Burglars left severely disabled six-year-old boy Oliver Fahey, of Carlton, Barnsley, stranded after they stole the family’s mobility car, a black Nissan Qashqai, from outside his home in Peterfood Way on Thursday morning.
The car has a specially-designed rear seat and adapted wheelchair for Oliver, who has Angelman Syndrome, and is relied on to take him to regular medical appointments.
South Yorkshire Police said Oliver has been left stranded since the family’s mobility car was stolen yesterday along with a specially-designed rear seat and his specially-adapted wheelchair.
His parents, Jonathon and Tracey Fahey, said they needed the black Nissan Qashqai to take him to much-loved sessions at Barnsley’s Greenacre School and regular medical appointments at Sheffield Children’s Hospital.
A force spokesman said Mr Fahey found the car was missing from outside the family home in Peterfoot Way at about 6.30am yesterday. It was later found burned out in the New Crofton area of Wakefield.
He said two iPads were also taken, one of which contained irreplaceable family photographs and both had apps to help with Oliver’s development.
Burglars took the car keys when they broke into the house and Mr Fahey believes the intruders must have realised from the equipment in the home that a disabled child lived there.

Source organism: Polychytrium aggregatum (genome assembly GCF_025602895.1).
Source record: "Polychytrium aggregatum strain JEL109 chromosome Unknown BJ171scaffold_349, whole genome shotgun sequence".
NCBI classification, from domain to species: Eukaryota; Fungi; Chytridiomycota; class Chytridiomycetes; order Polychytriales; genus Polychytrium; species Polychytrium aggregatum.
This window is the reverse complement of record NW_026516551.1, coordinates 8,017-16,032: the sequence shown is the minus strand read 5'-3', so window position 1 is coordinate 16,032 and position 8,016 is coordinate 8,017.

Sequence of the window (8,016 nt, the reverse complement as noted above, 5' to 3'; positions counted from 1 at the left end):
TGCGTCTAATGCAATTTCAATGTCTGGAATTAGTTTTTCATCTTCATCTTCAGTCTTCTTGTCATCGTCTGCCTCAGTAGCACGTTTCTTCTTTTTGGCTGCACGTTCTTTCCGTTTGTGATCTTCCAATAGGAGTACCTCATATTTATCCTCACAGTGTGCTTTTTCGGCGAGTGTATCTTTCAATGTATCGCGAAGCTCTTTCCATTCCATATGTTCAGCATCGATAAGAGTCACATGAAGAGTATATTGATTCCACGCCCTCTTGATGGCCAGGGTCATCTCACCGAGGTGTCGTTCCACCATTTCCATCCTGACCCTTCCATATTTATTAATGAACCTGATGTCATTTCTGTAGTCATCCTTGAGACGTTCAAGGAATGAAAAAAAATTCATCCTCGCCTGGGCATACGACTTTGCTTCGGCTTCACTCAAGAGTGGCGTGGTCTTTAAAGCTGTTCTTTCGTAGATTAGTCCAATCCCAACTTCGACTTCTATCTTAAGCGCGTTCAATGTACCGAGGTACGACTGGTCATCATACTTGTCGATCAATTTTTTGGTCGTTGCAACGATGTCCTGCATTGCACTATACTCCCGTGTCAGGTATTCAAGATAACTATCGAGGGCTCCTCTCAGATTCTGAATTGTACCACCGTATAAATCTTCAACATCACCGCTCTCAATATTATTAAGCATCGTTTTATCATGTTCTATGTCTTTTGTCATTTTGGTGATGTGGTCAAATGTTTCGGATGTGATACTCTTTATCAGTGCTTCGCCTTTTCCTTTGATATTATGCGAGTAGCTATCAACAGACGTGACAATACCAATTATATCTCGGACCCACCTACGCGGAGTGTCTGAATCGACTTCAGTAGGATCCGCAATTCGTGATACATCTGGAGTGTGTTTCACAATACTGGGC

“This has made me sick to the stomach,” said Mr Fahey. “I’m totally disgusted by what’s happened. I only buried my father on Tuesday so it’s been a hard enough week without this.
“I can’t believe the callous manner in what they did. It’s left me speechless. My wife has been very tearful and gets up every time she hears a noise, so this has left her on edge.
“I could understand if they’d stolen the car and stripped it of parts, but just to take it and burn it out is unbelievable.”
Mr Fahey said the only comfort for the family is that Oliver’s condition means he has been totally oblivious to the break-in.
He said the car had contained lots of Oliver’s toys as well as the special seat, worth several thousand pounds provided by the the charity, New Life. The seat swung outwards and could be pulled out to enable Oliver easy access to and from the vehicle.
“Unfortunately Oliver had visited the GP on Wednesday evening and when we returned it was raining, so I’d left his wheelchair in the boot and thought I’d get it out the next morning,” he added.
“Oliver really enjoys school and everyone is brilliant with him. Thankfully he’s not missed any as an assistant took him yesterday and now we have a hire car and another chair from wheelchair services.”
Inspector Gary Askew said: “This is a heartbreaking example of how a criminal act can have a resounding impact on the victims’ day-to-day lives.”